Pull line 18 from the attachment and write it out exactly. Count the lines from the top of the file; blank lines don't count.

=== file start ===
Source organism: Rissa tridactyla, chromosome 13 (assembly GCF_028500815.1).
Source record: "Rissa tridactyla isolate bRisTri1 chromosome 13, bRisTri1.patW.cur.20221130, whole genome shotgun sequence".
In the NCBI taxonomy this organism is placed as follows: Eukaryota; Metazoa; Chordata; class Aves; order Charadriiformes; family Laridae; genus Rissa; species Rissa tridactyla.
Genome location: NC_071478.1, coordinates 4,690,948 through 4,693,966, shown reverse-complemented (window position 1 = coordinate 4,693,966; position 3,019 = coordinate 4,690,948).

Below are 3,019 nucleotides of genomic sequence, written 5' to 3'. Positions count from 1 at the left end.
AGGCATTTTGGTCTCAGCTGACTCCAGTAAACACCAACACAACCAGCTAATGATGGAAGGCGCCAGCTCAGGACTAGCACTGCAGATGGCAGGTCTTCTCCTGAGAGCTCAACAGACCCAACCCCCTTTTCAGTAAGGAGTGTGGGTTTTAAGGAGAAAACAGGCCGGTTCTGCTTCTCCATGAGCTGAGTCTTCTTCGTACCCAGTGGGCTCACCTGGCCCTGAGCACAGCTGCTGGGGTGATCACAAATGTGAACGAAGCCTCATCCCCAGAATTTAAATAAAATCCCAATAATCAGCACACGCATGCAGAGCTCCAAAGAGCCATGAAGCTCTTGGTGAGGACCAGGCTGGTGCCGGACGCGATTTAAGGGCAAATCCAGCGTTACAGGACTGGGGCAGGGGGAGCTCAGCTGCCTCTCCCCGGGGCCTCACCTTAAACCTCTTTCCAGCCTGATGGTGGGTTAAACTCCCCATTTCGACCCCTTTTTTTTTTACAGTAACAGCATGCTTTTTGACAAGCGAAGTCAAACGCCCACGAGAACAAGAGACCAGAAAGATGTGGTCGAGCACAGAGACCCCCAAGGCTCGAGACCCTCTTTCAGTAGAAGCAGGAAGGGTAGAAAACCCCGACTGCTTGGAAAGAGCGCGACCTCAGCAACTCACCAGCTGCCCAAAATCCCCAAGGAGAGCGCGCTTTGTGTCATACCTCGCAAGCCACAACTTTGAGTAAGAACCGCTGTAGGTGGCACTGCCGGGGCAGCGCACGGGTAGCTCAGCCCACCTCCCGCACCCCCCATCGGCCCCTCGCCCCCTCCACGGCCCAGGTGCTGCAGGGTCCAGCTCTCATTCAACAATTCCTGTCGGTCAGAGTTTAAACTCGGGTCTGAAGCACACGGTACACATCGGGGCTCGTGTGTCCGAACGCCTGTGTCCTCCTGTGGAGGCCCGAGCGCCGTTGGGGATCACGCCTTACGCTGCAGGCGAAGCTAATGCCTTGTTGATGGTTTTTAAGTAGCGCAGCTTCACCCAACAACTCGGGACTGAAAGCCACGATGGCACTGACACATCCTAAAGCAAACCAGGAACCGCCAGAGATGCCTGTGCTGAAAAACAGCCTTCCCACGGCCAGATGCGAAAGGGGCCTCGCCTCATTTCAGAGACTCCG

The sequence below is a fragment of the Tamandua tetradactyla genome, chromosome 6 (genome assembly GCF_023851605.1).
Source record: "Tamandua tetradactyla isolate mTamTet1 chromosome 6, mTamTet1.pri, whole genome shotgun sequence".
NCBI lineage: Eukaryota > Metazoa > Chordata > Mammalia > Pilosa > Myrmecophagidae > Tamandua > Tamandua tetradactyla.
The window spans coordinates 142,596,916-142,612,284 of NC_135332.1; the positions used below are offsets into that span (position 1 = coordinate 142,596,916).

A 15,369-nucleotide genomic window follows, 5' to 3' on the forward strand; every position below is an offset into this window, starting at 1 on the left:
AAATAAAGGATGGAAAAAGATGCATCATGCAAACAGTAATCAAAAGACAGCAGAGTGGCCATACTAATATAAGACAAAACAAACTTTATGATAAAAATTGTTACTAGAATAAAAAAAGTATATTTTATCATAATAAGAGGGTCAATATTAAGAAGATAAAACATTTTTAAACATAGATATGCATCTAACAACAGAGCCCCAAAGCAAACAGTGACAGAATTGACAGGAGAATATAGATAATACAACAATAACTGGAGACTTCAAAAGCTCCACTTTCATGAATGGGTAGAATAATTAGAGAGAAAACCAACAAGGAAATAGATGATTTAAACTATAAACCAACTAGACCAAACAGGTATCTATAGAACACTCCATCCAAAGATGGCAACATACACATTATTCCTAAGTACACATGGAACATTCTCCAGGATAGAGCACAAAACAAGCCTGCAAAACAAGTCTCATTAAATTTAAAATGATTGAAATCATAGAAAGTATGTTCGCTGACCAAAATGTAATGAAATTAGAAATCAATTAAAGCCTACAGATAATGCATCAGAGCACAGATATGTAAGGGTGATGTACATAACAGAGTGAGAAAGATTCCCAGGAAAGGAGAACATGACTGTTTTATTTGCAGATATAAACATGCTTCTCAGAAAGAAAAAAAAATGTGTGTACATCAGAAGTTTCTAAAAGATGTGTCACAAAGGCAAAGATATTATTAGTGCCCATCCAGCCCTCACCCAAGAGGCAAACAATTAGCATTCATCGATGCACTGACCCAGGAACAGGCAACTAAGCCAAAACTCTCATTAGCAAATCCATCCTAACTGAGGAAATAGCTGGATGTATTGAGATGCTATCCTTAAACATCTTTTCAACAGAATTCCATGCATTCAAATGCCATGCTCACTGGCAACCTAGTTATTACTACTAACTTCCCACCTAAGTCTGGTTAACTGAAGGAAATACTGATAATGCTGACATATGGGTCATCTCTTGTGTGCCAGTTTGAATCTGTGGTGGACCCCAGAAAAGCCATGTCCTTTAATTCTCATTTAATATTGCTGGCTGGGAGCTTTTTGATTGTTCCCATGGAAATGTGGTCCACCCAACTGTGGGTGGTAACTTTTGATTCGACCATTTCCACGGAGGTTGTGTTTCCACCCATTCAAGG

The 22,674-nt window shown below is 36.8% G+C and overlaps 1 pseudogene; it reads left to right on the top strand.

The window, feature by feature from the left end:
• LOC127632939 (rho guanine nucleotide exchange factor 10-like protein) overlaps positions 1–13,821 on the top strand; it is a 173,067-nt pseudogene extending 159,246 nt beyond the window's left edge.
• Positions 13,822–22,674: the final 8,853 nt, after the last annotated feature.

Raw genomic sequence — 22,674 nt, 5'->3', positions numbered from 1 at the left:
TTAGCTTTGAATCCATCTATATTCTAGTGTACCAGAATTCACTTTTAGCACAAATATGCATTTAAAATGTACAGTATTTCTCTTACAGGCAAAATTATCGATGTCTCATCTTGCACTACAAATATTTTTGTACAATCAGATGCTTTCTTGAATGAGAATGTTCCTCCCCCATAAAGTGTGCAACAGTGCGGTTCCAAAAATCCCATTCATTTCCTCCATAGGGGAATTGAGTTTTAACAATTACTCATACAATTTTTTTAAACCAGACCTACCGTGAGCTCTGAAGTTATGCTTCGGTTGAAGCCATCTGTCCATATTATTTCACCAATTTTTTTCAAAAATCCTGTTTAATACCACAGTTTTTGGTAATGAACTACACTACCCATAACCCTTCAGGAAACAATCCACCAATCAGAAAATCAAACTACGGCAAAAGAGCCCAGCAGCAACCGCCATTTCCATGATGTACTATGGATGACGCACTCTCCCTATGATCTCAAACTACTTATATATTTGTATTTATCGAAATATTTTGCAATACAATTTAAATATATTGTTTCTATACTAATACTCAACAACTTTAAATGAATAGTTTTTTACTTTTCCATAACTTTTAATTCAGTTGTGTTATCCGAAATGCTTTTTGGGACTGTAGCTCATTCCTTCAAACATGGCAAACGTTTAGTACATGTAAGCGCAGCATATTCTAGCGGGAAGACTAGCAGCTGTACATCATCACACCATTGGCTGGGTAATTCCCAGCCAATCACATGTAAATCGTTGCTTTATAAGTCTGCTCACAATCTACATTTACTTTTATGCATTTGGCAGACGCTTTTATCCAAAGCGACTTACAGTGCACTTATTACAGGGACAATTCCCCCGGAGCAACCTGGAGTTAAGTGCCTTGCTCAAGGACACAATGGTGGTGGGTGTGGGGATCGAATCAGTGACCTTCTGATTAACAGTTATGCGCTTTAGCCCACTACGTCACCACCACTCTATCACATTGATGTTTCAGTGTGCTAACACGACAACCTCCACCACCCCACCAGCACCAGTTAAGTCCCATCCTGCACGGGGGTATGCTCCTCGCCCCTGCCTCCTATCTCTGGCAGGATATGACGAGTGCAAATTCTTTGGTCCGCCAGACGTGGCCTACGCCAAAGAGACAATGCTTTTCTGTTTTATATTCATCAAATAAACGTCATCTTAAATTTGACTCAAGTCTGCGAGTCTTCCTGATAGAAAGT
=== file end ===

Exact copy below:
TTAGCTTTGAATCCATCTATATTCTAGTGTACCAGAATTCACTTTTAGCACAAATATGCATTTAAAATGTACAGTATTTCTCTTACAGGCAAAATTATCGATGTCTCATCTTGCACTACAAATATTTTTGTACAATCAGATGCTTTCTTGAATGAGAATGTTCCTCCCCCATAAAGTGTGCAACAGTGCGGTTCCAAAAATCCCATTCATTTCCTCCATAGGGGAATTGAGTTTTAACAATTACTCATACAATTTTTTTAAACCAGACCTACCGTGAGCTCTGAAGTTATGCTTCGGTTGAAGCCATCTGTCCATATTATTTCACCAATTTTTTTCAAAAATCCTGTTTAATACCACAGTTTTTGGTAATGAACTACACTACCCATAACCCTTCAGGAAACAATCCACCAATCAGAAAATCAAACTACGGCAAAAGAGCCCAGCAGCAACCGCCATTTCCATGATGTACTATGGATGACGCACTCTCCCTATGATCTCAAACTACTTATATATTTGTATTTATCGAAATATTTTGCAATACAATTTAAATATATTGTTTCTATACTAATACTCAACAACTTTAAATGAATAGTTTTTTACTTTTCCATAACTTTTAATTCAGTTGTGTTATCCGAAATGCTTTTTGGGACTGTAGCTCATTCCTTCAAACATGGCAAACGTTTAGTACATGTAAGCGCAGCATATTCTAGCGGGAAGACTAGCAGCTGTACATCATCACACCATTGGCTGGGTAATTCCCAGCCAATCACATGTAAATCGTTGCTTTATAAGTCTGCTCACAATCTACATTTACTTTTATGCATTTGGCAGACGCTTTTATCCAAAGCGACTTACAGTGCACTTATTACAGGGACAATTCCCCCGGAGCAACCTGGAGTTAAGTGCCTTGCTCAAGGACACAATGGTGGTGGGTGTGGGGATCGAATCAGTGACCTTCTGATTAACAGTTATGCGCTTTAGCCCACTACGTCACCACCACTCTATCACATTGATGTTTCAGTGTGCTAACACGACAACCTCCACCACCCCACCAGCACCAGTTAAGTCCCATCCTGCACGGGGGTATGCTCCTCGCCCCTGCCTCCTATCTCTGGCAGGATATGACGAGTGCAAATTCTTTGGTCCGCCAGACGTGGCCTACGCCAAAGAGACAATGCTTTTCTGTTTTATATTCATCAAATAAACGTCATCTTAAATTTGACTCAAGTCTGCGAGTCTTCCTGATAGAAAGT